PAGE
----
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Postby BriinumsBo » Wed Jun 04, 2008 6:21 am

klue, you can definitely go into more details about each your sentence :smokes:
because for now the only bad point you mentioned is that catch can would be a restriction for the pcv air flow, not that the oil is needed or smth..
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Postby klue » Wed Jun 04, 2008 4:49 pm

sorry im mildly retarded, so please excuse me.
do you not understand the above post, basically the more vacuum you can put on the pcv the better you engine will perform
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Postby BriinumsBo » Wed Jun 04, 2008 8:56 pm

1.so it doesnt matter if i dump the oil or not?
2.and if the catch can is tight and the tubes ar short, its ok to have catch can?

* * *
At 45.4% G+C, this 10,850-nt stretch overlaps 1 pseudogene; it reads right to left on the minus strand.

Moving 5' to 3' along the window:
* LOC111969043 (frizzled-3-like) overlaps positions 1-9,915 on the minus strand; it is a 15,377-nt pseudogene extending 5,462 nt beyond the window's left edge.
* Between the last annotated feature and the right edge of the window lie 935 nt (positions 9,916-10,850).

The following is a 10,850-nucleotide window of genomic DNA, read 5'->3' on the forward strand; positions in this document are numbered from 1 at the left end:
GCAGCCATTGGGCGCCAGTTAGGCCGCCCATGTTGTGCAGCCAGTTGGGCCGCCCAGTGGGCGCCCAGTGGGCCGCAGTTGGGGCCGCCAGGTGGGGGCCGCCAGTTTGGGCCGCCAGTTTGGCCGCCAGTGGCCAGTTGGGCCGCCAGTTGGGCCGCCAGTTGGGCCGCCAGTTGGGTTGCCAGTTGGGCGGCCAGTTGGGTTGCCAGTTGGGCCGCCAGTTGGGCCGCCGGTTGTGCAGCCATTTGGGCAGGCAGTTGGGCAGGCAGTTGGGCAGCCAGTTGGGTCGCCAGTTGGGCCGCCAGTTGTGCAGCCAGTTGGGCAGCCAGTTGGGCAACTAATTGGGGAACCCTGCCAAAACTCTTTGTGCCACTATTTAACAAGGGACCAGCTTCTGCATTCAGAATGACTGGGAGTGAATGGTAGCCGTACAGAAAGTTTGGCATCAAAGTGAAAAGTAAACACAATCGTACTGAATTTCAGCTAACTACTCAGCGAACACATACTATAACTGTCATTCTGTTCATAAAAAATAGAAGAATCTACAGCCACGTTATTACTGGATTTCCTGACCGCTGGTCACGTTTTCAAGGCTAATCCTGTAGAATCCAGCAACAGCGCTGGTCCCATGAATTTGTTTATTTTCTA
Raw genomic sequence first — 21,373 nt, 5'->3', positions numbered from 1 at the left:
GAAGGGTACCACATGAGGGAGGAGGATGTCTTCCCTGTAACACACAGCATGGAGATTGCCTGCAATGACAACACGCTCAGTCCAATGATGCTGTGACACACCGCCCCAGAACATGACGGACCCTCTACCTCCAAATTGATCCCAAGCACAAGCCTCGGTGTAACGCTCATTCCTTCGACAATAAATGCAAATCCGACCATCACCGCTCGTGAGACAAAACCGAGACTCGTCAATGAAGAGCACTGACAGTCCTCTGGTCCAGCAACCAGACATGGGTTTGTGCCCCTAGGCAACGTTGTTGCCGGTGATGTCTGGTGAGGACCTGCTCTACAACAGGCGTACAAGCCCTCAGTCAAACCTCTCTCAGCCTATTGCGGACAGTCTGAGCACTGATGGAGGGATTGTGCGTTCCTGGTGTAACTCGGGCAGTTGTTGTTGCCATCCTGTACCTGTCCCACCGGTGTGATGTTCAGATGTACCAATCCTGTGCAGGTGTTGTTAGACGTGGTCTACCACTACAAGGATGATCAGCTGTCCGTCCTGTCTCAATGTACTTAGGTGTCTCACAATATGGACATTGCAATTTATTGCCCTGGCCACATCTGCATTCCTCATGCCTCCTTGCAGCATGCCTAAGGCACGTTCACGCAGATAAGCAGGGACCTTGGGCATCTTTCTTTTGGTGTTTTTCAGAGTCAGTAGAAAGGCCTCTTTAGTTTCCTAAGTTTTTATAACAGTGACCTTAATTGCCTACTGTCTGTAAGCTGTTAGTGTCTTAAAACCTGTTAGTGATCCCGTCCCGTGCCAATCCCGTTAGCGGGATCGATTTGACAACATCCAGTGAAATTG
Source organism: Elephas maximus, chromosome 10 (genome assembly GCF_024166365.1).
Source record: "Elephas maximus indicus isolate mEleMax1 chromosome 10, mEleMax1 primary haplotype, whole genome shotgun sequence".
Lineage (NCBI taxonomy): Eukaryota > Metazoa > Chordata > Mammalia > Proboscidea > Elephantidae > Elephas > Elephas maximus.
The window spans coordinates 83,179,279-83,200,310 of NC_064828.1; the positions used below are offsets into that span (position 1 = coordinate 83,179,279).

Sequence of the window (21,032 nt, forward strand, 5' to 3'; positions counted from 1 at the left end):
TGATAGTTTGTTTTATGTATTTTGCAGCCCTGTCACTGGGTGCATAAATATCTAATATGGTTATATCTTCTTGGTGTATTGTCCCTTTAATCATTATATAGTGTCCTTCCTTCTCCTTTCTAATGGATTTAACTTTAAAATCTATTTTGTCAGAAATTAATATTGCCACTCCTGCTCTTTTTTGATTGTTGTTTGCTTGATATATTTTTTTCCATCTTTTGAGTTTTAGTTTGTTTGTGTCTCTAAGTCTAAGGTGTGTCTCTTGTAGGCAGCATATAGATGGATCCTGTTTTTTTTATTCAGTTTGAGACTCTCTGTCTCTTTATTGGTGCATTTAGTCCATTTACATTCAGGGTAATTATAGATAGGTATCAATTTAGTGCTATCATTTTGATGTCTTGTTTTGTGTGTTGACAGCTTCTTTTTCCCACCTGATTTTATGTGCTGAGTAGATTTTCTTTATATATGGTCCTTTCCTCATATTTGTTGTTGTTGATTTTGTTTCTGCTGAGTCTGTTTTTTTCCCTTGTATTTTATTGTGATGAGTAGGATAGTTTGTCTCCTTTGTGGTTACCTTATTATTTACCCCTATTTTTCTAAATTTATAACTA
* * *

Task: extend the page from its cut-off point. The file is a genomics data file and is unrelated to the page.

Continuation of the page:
3. what about recirculating blowoff valves? they give pretty big pressure back into PCV and the other tube (EGR?)

its not that i didnt understand, you just said about more different things on each sentence and i just wanted for you to explain more each of them :smokes:
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Postby WarTowels » Wed Jun 04, 2008 9:07 pm

On a related note, what are the effects if the tubing on your catch can is higher than the crankcase?

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Postby ironpanther » Thu Jun 05, 2008 5:01 am